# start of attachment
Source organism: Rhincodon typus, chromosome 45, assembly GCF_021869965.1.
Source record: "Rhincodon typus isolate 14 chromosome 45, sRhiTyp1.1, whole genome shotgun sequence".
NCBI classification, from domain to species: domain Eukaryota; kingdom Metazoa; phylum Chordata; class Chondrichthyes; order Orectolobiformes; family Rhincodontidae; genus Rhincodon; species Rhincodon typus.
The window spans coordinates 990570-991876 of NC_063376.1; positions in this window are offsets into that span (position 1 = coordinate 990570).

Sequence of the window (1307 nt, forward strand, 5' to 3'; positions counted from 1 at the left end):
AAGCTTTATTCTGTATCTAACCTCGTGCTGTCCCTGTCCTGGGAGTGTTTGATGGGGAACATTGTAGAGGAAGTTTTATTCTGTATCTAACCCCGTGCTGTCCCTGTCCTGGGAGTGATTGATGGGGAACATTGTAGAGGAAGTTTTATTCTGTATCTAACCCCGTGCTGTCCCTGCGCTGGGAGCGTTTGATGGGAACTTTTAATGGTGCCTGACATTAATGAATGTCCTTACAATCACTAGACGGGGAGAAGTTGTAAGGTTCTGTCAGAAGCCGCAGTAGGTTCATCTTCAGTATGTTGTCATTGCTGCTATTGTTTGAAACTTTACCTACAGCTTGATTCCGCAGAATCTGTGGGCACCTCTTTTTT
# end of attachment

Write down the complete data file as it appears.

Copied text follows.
Source organism: Rhincodon typus, chromosome 45, assembly GCF_021869965.1.
Source record: "Rhincodon typus isolate 14 chromosome 45, sRhiTyp1.1, whole genome shotgun sequence".
NCBI classification, from domain to species: domain Eukaryota; kingdom Metazoa; phylum Chordata; class Chondrichthyes; order Orectolobiformes; family Rhincodontidae; genus Rhincodon; species Rhincodon typus.
The window spans coordinates 990570-991876 of NC_063376.1; positions in this window are offsets into that span (position 1 = coordinate 990570).

Sequence of the window (1307 nt, forward strand, 5' to 3'; positions counted from 1 at the left end):
AAGCTTTATTCTGTATCTAACCTCGTGCTGTCCCTGTCCTGGGAGTGTTTGATGGGGAACATTGTAGAGGAAGTTTTATTCTGTATCTAACCCCGTGCTGTCCCTGTCCTGGGAGTGATTGATGGGGAACATTGTAGAGGAAGTTTTATTCTGTATCTAACCCCGTGCTGTCCCTGCGCTGGGAGCGTTTGATGGGAACTTTTAATGGTGCCTGACATTAATGAATGTCCTTACAATCACTAGACGGGGAGAAGTTGTAAGGTTCTGTCAGAAGCCGCAGTAGGTTCATCTTCAGTATGTTGTCATTGCTGCTATTGTTTGAAACTTTACCTACAGCTTGATTCCGCAGAATCTGTGGGCACCTCTTTTTT